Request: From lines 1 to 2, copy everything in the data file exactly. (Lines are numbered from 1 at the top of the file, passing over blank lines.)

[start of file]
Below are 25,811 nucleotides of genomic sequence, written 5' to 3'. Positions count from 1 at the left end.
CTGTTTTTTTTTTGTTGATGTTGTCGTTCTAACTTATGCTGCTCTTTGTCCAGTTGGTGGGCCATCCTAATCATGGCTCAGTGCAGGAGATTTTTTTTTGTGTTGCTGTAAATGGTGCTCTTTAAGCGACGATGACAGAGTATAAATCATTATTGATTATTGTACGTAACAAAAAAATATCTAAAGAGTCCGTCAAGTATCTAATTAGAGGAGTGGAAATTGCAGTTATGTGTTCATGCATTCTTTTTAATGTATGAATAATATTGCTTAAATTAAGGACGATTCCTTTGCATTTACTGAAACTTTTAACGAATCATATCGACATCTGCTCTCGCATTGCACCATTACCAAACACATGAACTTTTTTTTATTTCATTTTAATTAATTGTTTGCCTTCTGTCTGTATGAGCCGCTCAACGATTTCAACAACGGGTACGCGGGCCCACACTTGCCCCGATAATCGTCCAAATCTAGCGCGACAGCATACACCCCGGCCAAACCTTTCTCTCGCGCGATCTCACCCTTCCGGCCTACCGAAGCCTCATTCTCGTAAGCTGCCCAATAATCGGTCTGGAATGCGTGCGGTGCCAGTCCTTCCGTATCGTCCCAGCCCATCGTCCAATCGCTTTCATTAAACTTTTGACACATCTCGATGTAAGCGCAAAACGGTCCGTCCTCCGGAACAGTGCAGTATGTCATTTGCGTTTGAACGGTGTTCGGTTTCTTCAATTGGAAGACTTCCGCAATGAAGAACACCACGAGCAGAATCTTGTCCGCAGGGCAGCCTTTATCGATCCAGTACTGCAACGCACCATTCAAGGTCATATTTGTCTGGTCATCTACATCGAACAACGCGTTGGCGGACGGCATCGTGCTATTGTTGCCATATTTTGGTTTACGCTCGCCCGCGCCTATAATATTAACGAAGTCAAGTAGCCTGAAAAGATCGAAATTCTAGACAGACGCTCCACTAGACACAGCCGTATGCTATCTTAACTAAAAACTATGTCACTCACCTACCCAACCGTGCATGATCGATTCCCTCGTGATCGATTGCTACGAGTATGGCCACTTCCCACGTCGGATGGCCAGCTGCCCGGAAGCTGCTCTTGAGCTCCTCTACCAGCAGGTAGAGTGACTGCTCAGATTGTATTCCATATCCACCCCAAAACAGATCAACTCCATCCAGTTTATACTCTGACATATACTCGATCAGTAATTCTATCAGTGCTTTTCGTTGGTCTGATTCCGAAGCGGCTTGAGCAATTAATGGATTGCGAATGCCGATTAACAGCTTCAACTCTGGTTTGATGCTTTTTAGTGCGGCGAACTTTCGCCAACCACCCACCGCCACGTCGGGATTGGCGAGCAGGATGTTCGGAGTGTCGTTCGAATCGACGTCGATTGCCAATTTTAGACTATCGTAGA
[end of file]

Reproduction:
Below are 25,811 nucleotides of genomic sequence, written 5' to 3'. Positions count from 1 at the left end.
CTGTTTTTTTTTTGTTGATGTTGTCGTTCTAACTTATGCTGCTCTTTGTCCAGTTGGTGGGCCATCCTAATCATGGCTCAGTGCAGGAGATTTTTTTTTGTGTTGCTGTAAATGGTGCTCTTTAAGCGACGATGACAGAGTATAAATCATTATTGATTATTGTACGTAACAAAAAAATATCTAAAGAGTCCGTCAAGTATCTAATTAGAGGAGTGGAAATTGCAGTTATGTGTTCATGCATTCTTTTTAATGTATGAATAATATTGCTTAAATTAAGGACGATTCCTTTGCATTTACTGAAACTTTTAACGAATCATATCGACATCTGCTCTCGCATTGCACCATTACCAAACACATGAACTTTTTTTTATTTCATTTTAATTAATTGTTTGCCTTCTGTCTGTATGAGCCGCTCAACGATTTCAACAACGGGTACGCGGGCCCACACTTGCCCCGATAATCGTCCAAATCTAGCGCGACAGCATACACCCCGGCCAAACCTTTCTCTCGCGCGATCTCACCCTTCCGGCCTACCGAAGCCTCATTCTCGTAAGCTGCCCAATAATCGGTCTGGAATGCGTGCGGTGCCAGTCCTTCCGTATCGTCCCAGCCCATCGTCCAATCGCTTTCATTAAACTTTTGACACATCTCGATGTAAGCGCAAAACGGTCCGTCCTCCGGAACAGTGCAGTATGTCATTTGCGTTTGAACGGTGTTCGGTTTCTTCAATTGGAAGACTTCCGCAATGAAGAACACCACGAGCAGAATCTTGTCCGCAGGGCAGCCTTTATCGATCCAGTACTGCAACGCACCATTCAAGGTCATATTTGTCTGGTCATCTACATCGAACAACGCGTTGGCGGACGGCATCGTGCTATTGTTGCCATATTTTGGTTTACGCTCGCCCGCGCCTATAATATTAACGAAGTCAAGTAGCCTGAAAAGATCGAAATTCTAGACAGACGCTCCACTAGACACAGCCGTATGCTATCTTAACTAAAAACTATGTCACTCACCTACCCAACCGTGCATGATCGATTCCCTCGTGATCGATTGCTACGAGTATGGCCACTTCCCACGTCGGATGGCCAGCTGCCCGGAAGCTGCTCTTGAGCTCCTCTACCAGCAGGTAGAGTGACTGCTCAGATTGTATTCCATATCCACCCCAAAACAGATCAACTCCATCCAGTTTATACTCTGACATATACTCGATCAGTAATTCTATCAGTGCTTTTCGTTGGTCTGATTCCGAAGCGGCTTGAGCAATTAATGGATTGCGAATGCCGATTAACAGCTTCAACTCTGGTTTGATGCTTTTTAGTGCGGCGAACTTTCGCCAACCACCCACCGCCACGTCGGGATTGGCGAGCAGGATGTTCGGAGTGTCGTTCGAATCGACGTCGATTGCCAATTTTAGACTATCGTAGA